In medical terms, a relapse occurs when a disease in remission returns. Addiction itself is a disease of the brain reward system, and extended substance abuse causes physical changes in critical brain pathways. Rehabilitation centers offer the best treatments to reduce symptoms and restore neurobiological health, but addiction is a chronic disease with a perpetual risk of relapse. The Journal of Psychoactive Drugs published a study in 1990 that said most relapse-prone addicts have the motivation and commitment, but other factors contribute to their setbacks. Often in connection with other mitigating factors, the holidays can play a role in motivating a lapse or relapse. In either case, recovering addicts should address the problem immediately.
Better Understand Relapse
When addressing a relapse it helps to understand the process behind it. Resource materials posted by the United Nations Office on Drugs and Crime note that relapse and renewed substance use are not the same. Drinking or using again is an event, but relapse is a series of stages that lead to the event if not properly addressed. Typically the process starts with an emotional relapse in which feelings of shame, anger, anxiety, doubt, and stress return. Recovery techniques might have kept these negative emotions at bay, but the person now struggles to get them under control or simply does not try. Insomnia, concentration problems, social isolation, and increased sensitivity are common symptoms. In time the emotional relapse leads to a mental relapse in which the person starts to fantasize about substance use again. The mind starts to dwell on the excitement of past highs or the euphoric promise of future ones. Like a seed planted in the mind, the thoughts become obsessive, and the person succumbs to a complete relapse that includes drinking or using drugs again. The three-stage process can be quick or drawn out, but situations and environments like the holidays can contribute to the problem.
Relapse Risk and the Holidays
Recovering addicts need to recognize the risks commonly associated with the holidays. They epitomize a situation that can contribute to relapse in several ways including the following:
- Psychology Today says negative history can trigger bad emotions at family gatherings.
- The majority of holidays are largely associated with drinking and partying.
- Holiday-related work and social events often take place at bars or involve alcohol.
- Spending holidays alone can fuel feelings of inferiority, loneliness, and depression.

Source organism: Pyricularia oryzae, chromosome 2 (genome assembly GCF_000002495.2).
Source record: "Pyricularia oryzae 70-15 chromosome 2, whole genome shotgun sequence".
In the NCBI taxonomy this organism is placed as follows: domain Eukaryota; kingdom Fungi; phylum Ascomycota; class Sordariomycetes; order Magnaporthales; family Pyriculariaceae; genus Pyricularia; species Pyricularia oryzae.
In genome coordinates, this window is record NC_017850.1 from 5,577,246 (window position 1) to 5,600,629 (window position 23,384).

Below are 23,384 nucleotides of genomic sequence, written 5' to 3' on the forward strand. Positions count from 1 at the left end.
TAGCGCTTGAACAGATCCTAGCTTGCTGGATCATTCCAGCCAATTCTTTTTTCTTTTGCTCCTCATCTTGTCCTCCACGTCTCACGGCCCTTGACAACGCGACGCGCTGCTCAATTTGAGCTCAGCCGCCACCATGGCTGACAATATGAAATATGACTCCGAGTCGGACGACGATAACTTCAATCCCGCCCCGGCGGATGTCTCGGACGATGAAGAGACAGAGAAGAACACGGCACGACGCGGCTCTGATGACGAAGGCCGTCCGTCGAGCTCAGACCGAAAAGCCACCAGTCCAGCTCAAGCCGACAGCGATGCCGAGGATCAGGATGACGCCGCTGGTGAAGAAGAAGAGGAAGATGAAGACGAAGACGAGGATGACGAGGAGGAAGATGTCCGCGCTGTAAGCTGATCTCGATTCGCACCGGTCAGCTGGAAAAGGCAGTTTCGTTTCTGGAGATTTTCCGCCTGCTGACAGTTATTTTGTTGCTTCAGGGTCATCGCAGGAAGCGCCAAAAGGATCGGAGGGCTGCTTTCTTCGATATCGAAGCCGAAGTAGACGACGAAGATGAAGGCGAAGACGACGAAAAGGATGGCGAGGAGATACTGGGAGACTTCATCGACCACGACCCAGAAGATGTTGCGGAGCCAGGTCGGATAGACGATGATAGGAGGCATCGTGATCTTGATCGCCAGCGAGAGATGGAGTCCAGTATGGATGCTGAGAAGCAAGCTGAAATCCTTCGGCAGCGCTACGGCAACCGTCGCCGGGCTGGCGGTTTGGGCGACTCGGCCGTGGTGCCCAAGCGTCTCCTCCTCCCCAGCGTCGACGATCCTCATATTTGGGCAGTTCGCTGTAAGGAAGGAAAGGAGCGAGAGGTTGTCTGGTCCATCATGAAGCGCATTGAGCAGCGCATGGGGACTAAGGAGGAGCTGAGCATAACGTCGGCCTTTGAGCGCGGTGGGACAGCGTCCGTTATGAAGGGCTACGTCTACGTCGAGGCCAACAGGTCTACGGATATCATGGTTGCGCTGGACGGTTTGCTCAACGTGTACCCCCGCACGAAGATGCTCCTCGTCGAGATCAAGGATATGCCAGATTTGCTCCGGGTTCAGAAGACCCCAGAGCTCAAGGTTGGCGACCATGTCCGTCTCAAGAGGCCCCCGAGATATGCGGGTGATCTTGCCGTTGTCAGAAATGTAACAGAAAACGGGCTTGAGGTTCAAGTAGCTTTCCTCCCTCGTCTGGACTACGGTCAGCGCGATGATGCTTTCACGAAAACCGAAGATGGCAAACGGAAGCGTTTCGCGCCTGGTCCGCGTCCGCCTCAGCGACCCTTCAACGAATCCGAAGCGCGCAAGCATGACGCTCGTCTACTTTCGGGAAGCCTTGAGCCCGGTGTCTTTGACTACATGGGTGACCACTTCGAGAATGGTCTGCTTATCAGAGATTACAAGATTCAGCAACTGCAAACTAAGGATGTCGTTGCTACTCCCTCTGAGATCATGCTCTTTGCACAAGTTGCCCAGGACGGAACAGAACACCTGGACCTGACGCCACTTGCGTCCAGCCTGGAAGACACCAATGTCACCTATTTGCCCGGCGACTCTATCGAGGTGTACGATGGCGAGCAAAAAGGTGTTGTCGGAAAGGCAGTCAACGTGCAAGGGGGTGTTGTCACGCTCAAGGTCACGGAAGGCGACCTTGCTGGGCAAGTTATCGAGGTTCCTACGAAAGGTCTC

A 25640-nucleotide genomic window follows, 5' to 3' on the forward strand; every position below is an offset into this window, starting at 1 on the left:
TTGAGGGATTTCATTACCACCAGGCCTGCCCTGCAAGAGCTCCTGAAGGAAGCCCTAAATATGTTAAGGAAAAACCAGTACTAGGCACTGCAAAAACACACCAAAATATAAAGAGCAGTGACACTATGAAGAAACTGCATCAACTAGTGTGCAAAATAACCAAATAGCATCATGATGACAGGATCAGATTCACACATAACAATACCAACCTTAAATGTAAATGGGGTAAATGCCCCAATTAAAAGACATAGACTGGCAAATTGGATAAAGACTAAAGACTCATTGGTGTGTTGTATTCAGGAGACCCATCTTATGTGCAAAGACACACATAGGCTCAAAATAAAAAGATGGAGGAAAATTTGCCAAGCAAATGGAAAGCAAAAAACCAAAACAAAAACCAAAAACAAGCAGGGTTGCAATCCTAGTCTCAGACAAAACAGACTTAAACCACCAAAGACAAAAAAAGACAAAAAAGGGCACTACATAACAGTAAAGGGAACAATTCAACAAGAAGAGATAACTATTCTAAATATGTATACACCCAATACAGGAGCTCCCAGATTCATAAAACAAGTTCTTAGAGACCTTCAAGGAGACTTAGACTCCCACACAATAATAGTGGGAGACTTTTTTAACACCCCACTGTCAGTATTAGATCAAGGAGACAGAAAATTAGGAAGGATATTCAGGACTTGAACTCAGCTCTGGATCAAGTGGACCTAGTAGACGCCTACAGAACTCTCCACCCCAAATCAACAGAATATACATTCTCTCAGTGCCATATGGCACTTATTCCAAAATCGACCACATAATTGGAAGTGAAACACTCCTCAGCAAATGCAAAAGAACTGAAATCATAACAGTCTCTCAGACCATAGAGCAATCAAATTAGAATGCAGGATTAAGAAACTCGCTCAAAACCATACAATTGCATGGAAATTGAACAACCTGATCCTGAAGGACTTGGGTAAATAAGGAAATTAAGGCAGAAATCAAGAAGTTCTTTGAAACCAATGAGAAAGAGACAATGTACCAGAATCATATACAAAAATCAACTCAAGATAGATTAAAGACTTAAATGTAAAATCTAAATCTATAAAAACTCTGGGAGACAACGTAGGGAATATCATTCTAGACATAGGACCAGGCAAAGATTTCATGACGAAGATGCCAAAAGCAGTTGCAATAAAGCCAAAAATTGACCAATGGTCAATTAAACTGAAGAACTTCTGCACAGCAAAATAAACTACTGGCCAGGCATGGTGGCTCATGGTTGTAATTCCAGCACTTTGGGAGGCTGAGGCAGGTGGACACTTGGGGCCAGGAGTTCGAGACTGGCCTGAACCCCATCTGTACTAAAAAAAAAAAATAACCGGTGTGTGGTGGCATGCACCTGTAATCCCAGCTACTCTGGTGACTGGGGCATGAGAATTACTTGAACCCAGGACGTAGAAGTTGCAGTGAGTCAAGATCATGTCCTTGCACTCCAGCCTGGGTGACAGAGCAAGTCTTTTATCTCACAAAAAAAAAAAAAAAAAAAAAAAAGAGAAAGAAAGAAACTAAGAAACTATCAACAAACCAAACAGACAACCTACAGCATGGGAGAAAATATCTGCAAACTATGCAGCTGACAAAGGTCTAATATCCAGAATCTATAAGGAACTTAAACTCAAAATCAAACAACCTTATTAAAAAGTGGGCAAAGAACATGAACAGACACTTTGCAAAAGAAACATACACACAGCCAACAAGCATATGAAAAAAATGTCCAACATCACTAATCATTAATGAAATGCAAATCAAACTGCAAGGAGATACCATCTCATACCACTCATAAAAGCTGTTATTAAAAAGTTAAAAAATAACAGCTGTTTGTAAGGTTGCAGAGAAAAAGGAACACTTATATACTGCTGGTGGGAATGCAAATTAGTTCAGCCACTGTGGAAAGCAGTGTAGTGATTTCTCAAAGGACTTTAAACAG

- Prescription drugs belonging to friends or family might be accessible during holidays.
- Holidays might involve increased stress at work, with children, or from family members.
- Traumatic past events might have a special association with a particular holiday.
- Winter holidays in northern locales might involve bad weather that saps energy.
Biological factors can also play a role during holidays. If it is a summer holiday, Psych Central noted in 2011 that heat waves appear to increase substance abuse rates. If it is a winter holiday, the recovering addicts might struggle with the seasonal affective disorder (SAD). According to the Mayo Clinic website, the appropriately named SAD is a type of depression triggered by reduced sunlight and falling temperatures. The seasonal changes affect melatonin and serotonin levels and circadian rhythms, especially in people who are genetically predisposed or have a family history of mental health disorders. The symptoms include excessive sleep, concentration problems, and lethargy as well as classic symptoms of depression and anxiety. The combination of mood swings and holiday stress can make it more difficult to curb relapsing thoughts and emotions that lead to renewed substance abuse.
How to Respond to Relapse
Even if the holiday or family gathering is still in progress, a relapse necessitates an immediate response. Do not let the substance use roll through the holiday with the intention of getting help when it is over. In terms of specific ways to respond, there are several including the following:
- Do not hide the relapse even if friends and loved ones will be disappointed or angry.
- Immediately remove the drugs, alcohol, or paraphernalia from your possession or home.
- Speak with your recovery sponsor and/or counselor as soon as possible.
- Consider crisis counseling if the sponsor and regular counselor cannot be reached.
- Move to a new place or setting that provides less temptation and more accountability.
- Renew one’s commitment to the group, and share the experience at the next meeting.
- Rejoin aftercare therapies or healthy activities that had been ignored or set aside.
- Get screened and pursue treatment for mental health disorders like SAD if diagnosed.
- Take note of people, emotions, situations, and other factors that possibly contributed.
As previously noted it is important to understand the relapse process because recovering addicts must learn to recognize the early emotional and mental stages that precipitate falls. Likewise, if mental and emotional issues are at play, the person should consider additional treatment in a residential or outpatient rehab center. A 2011 Treatment Episode Data Set (TEDS) report shows that nearly 57% of treated patients had at least one previous stint in rehab. Many recovering addicts seek additional care, and it can make a significant difference in getting the recovery back on track.